Dr. Katherine I. Pettus, PhD, IAHPC Advocacy Officer for Human Rights and Palliative Care, reports on key advocacy meetings in Geneva, Vienna and Barbados.
As part of our work to develop a human rights narrative on palliative care, IAHPC organized a panel at the Human Rights Council Social Forum entitled ’Improving Access to Palliative Care for Persons with Disabilities: A Human Rights Perspective’. The panel was co-sponsored by several partner organizations and the Permanent Mission of the Republic of Germany.
It was a joy to interact at the plenaries and receptions with people in wheelchairs, the visually impaired with canes, signing interpreters, and people who are usually not present at the United Nations, those identified as having ’dis’abilities, and who are invisible to the ’abled‘ society. It struck me that I am the one who is dis-abled, not them. I have been blind and deaf to my fellow human beings’ needs, and we are all at best ‘differently-abled.’ Governments are charged under human rights law to support the development of palliative care services for differently-abled people, who are the most marginalized and most vulnerable among us. A shortcoming of our otherwise powerful side event was that we were unable to identify a differently-abled person to speak on the panel about his/her experience of receiving palliative care.
The side event panel was led by the Chair of the Committee on the Rights of Persons with Disabilities (CRPD), Ms. Maria Soledad Cisternas Reyes, who provided the audience with a very powerful analysis of states’ obligations to fulfill the civil and political, as well as the social and economic rights, to palliative care of persons with disabilities. States have an immediate obligation to respect, protect, and fulfill civil and political rights, such as the right to life, and to be free from torture, whereas the rights to health, to work, and to be part of a family, demand progressive realization, meaning states can fulfill them to the best of their ability and financial capacity. Ms. Reyes’ speech can be downloaded: in the original Spanish, and in translation.
IAHPC and partners can now follow up on Ms. Reyes’ challenge by requesting friendly states to include palliative care in country reports and monitoring the sessions of the CRPD.
Ms. Rose Kiwanuka, Executive Director of the Palliative Care Association of Uganda (PCAU), who was visiting Geneva to participate in the pre-session of the Universal Periodic Review at the Human Rights Council, gave an inspiring presentation on PCAU’s very original project to reach out to the hearing impaired community. She called for the training of more sign language interpreters who can facilitate sessions between palliative care providers and hearing impaired individuals and family members. Catherine Hoenger, who participated in the development of the European Association for Palliative Care (EAPC) White Paper on Palliative Care for Persons with Intellectual Disabilities, discussed the need to develop palliative care for the growing population of persons with mental illness and dementias. Joan Marston related her extensive and enlivening experience working with children with disabilities in South Africa. All presentations can be found in our Civil Society Initiatives (Advocacy) section.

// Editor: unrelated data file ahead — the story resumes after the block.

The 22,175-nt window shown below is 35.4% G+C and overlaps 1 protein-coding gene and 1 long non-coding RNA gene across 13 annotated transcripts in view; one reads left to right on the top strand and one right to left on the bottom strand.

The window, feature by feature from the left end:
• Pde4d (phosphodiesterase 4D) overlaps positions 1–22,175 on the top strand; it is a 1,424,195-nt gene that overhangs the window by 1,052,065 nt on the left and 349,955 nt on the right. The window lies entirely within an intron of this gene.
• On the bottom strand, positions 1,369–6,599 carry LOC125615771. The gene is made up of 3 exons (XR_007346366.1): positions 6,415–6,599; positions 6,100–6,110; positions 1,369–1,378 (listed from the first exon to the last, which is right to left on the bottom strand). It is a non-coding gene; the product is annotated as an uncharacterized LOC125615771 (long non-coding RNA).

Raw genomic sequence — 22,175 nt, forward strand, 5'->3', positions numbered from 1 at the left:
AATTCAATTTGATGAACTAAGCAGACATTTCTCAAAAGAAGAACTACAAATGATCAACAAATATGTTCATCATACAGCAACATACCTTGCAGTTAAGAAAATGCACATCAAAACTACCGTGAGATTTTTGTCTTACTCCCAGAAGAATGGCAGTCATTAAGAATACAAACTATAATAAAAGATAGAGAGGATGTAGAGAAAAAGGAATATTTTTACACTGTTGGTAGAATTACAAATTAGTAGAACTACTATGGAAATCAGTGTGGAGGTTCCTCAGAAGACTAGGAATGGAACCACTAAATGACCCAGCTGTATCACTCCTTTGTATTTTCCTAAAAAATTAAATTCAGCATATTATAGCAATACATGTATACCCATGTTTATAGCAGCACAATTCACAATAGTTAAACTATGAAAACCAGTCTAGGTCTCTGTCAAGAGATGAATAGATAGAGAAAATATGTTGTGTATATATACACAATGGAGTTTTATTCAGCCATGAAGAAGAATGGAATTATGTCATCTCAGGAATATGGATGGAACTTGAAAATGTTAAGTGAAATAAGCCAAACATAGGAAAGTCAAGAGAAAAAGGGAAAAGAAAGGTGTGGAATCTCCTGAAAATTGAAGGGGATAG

After the Social Forum, Rose and I flew to Vienna for the United Nations General Assembly Special Session (UNGASS) implementation session of the Commission on Narcotic Drugs (CND), which focused on health-related topics, including improving access to controlled medicines for palliative care. Controlled medicines now has its own standalone ’chapter’ in the UNGASS resolution, so civil society advocates were entitled to have representatives speak on the floor about their programmatic implementation of recommendations. Dr. Pastrana, President of the Latin American Association for Palliative Care, spoke about how Colombia, Mexico, Argentina, and other countries are implementing the recommendations, while Ms. Kiwanuka spoke about Uganda’s progress and future strategies. Both presentations are available for download here. Many UN member states, including Russia, Turkey, Mexico, and Colombia, took the floor to inform colleagues of the steps they were taking to afford availability. (View all UN Organization and member state interventions here).
Sadly, the Uganda mission did not attend to listen to Ms. Kiwanuka, nor did any African delegates speak up about improving access to controlled medicines in their countries.
IAHPC co-sponsored a Caribbean Opioid Availability Workshop in Bridgetown, Barbados, with the Barbados Association of Palliative Care. Prescribers, pharmacists, and ’competent authorities‘ from eleven different Caribbean countries attended.
The goal of the workshop was for representatives from each country to sit down together to develop collaborative action plans they could implement in the foreseeable future to measurably improve the availability of opioids for palliative care. Many of the prescribers had never met their competent authorities in person before. They described the collaboration that emerged as “amazing” and an “epiphany” because, for the first time, they were able to identify and discuss how to dismantle barriers to availability.
Pictured are members of the Jamaican team with their slide on stockouts. Left to right: Dr. Aleiya Virgo-Herron, Dr. Dingle Spence, Mrs. Coral Clarke and Ms.Verna Edwards.
Liliana De Lima, Martha Maurer (Pain & Policy Studies Group), Duncan Wilson (Open Society Foundations), and I, all lectured on the international control system, data collection, estimates, and human rights. The workshop concluded with all the Caribbean representatives developing action plans to improve availability and access to opioids for medical use and founding CARIPALCA, the Caribbean Palliative Care Association, to strengthen and support palliative care in the Caribbean countries. Presentations can be downloaded here.